Veterans and Hearing Loss

Veterans and Hearing Loss

Those who have served our country deserve the best quality of health care. And yet, when it comes to hearing health, they have taken some of the greatest risks, as well. The top two reasons that veterans seek health services are for hearing loss and tinnitus. The U.S. Department of Veterans Affairs (VA) hospitals treat these veterans for these conditions, and the costs are incredible. For instance, in n 2017, 1.79 million veterans received disability compensation for tinnitus, and 1.16 million received compensation for hearing loss

 

These numbers reflect the importance of continued care for our veterans but also the value of protection during the years of service. As you might expect, those who serve in active duty can be exposed to loud noise from transportation, machinery, and weapons, but those who do not serve in active duty are exposed to many of these same noise-producing elements in training. When you consider that hearing conditions are connected to anxiety and depression, the justification for care and protection is even more convincing. 

 

Yet, protection has been compromised in some instances, either improperly implemented or through faulty devices. In a landmark case, the 3M corporation provided faulty earplugs to military service members, leading to much higher rates of hearing loss than were necessary for the roles performed by these soldiers. Let’s take a closer look at noise-induced hearing loss, considering how veterans are particularly at risk. 

 

Noise-Induced Hearing Loss in Military Service

Those who serve in the armed forces are put in harm’s way, and one of those potential harms is noise exposure. One of the most common forms of noise exposure comes from heavy transportation machinery. Aircraft and ground transportation produce incredibly high decibel levels of noise, and military members use this transportation to get between military bases and to locations of service and training.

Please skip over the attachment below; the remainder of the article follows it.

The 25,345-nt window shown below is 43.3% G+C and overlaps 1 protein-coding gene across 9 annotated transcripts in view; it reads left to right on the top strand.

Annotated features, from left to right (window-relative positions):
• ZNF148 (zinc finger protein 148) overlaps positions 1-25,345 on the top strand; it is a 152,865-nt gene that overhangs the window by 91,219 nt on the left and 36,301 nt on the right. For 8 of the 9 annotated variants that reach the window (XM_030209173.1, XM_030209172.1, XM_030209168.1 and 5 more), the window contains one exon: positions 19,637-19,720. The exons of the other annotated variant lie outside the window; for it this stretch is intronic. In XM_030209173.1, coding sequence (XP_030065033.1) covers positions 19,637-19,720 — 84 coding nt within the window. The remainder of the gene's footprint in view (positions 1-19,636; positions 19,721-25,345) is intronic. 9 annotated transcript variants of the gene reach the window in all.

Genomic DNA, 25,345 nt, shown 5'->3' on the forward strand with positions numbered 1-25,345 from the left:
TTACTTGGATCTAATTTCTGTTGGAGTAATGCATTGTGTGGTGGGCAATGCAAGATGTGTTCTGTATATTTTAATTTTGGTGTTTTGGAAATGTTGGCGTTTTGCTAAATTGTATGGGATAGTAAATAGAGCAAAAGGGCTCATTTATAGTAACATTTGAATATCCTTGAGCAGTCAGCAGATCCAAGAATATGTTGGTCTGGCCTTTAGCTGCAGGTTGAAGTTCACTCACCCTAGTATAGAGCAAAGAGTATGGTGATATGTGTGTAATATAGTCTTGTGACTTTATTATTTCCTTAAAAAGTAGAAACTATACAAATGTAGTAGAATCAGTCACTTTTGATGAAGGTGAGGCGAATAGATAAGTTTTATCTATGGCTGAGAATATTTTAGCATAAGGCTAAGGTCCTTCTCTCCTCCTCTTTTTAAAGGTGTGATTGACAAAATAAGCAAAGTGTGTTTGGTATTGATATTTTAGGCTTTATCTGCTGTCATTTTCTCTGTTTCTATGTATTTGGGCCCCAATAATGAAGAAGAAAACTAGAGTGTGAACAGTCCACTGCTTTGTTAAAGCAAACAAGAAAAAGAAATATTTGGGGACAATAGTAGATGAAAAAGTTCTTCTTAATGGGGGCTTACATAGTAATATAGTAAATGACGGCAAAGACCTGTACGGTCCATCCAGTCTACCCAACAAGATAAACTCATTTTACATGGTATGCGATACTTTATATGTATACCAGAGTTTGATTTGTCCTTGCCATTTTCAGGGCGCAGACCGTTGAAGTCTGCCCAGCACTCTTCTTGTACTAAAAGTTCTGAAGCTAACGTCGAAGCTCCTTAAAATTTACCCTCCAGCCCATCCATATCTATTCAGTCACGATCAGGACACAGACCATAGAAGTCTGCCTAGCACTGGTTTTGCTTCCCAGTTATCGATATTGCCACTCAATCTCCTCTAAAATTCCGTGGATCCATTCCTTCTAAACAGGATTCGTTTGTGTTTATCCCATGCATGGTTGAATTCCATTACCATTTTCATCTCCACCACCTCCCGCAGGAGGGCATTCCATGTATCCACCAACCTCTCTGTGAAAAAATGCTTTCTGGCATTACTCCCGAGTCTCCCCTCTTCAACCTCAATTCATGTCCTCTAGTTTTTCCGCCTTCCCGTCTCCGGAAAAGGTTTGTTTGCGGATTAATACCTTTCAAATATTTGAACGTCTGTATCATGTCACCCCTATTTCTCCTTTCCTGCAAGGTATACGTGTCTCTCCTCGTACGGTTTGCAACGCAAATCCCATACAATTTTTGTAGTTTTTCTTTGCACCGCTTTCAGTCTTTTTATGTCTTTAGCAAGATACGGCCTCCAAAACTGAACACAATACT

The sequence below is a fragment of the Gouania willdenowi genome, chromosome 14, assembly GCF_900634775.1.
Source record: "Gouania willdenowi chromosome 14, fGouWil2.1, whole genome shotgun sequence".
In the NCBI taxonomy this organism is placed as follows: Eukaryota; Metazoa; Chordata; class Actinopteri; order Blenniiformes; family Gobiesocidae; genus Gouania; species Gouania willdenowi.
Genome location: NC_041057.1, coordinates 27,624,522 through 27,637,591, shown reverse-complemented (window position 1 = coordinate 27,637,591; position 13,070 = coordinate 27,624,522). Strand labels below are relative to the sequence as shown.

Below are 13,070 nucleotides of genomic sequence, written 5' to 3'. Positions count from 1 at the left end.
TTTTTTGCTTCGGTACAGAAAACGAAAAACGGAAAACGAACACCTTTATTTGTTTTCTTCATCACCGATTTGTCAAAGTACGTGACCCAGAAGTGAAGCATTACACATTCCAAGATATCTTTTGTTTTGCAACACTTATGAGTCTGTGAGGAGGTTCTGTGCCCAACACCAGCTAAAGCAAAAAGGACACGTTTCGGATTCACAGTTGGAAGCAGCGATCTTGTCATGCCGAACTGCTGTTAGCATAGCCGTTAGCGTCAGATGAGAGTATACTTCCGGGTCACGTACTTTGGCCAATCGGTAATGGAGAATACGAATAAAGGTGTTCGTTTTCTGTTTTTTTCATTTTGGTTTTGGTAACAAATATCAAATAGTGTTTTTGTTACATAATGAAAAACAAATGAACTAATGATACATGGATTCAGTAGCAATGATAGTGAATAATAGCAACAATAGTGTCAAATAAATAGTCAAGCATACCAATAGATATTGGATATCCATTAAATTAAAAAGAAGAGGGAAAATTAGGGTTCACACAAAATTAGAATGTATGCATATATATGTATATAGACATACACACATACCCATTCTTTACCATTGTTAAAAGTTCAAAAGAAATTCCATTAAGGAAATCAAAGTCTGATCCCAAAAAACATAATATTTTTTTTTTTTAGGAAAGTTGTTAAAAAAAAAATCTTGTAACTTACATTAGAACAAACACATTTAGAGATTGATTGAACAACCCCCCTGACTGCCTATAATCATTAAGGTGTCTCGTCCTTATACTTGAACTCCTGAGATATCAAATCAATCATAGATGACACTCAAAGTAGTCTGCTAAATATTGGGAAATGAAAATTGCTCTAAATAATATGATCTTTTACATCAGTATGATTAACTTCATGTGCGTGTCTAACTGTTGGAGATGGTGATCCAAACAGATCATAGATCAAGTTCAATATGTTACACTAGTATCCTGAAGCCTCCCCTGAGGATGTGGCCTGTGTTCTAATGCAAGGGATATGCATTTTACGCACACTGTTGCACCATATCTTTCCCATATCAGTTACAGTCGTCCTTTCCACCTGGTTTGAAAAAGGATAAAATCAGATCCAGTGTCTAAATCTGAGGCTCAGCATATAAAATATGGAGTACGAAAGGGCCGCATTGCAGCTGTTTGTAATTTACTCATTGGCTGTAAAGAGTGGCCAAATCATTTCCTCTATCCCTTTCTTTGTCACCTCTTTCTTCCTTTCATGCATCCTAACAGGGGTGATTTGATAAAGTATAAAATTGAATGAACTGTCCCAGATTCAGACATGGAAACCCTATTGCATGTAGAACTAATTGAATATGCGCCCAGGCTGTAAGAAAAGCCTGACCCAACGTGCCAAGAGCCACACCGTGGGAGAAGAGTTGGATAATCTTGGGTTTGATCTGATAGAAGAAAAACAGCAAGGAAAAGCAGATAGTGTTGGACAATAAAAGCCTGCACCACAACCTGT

Advanced protection is necessary when operating or maintaining these transportation machines. Disposable earplugs often are not enough to protect us from these high decibel levels, and military service members are required to wear noise-canceling earmuffs or helmets to get the protection they need. This protective equipment is particularly effective because they come equipped with communication devices built-in, making it possible to block out the sound of the aircraft or other vehicle while also enabling communication in dangerous situations. The use of weapons is another high risk for military service members.

 

A single blast or gunshot can be enough to cause permanent damage if it happens at close range without protection. For this reason, hearing protection is necessary not only in active duty but also during all training missions. Noise exposure is not only measured in decibel levels, however. The duration of exposure matters, as well, so limiting the time of exposure is an important way to reduce the risk of hearing loss. 

 

Protection and Treatment

Protection is only one part of the puzzle when it comes to hearing loss among veterans. For many veterans, the opportunity for protection has long passed, and they are facing the challenges of hearing loss and tinnitus in the present. The first step is to make sure that these veterans have access to thorough and regular testing. Though the general public is advised to get a hearing test at least once every five years, veterans should be getting tested more often. 

 

An annual test is a good recommendation for anyone who has been exposed to noise in a history of noise exposure through military service. Along with the consistent diagnosis, treatment is crucial for our veterans. Getting treated for hearing loss and tinnitus not only helps with communication and quality of life. The benefits of treatment extend into physical health, mental health, and cognitive ability, as well. 

 

If you have a veteran in your life who could benefit from treatment for hearing loss, take this opportunity to encourage them to seek services. The benefits of treatment begin as soon as you take the step toward hearing assistance, so don’t delay making an appointment for diagnosis and treatment. These benefits continue long into the future, and our veterans deserve the best quality of care for all aspects of health, including hearing and tinnitus support.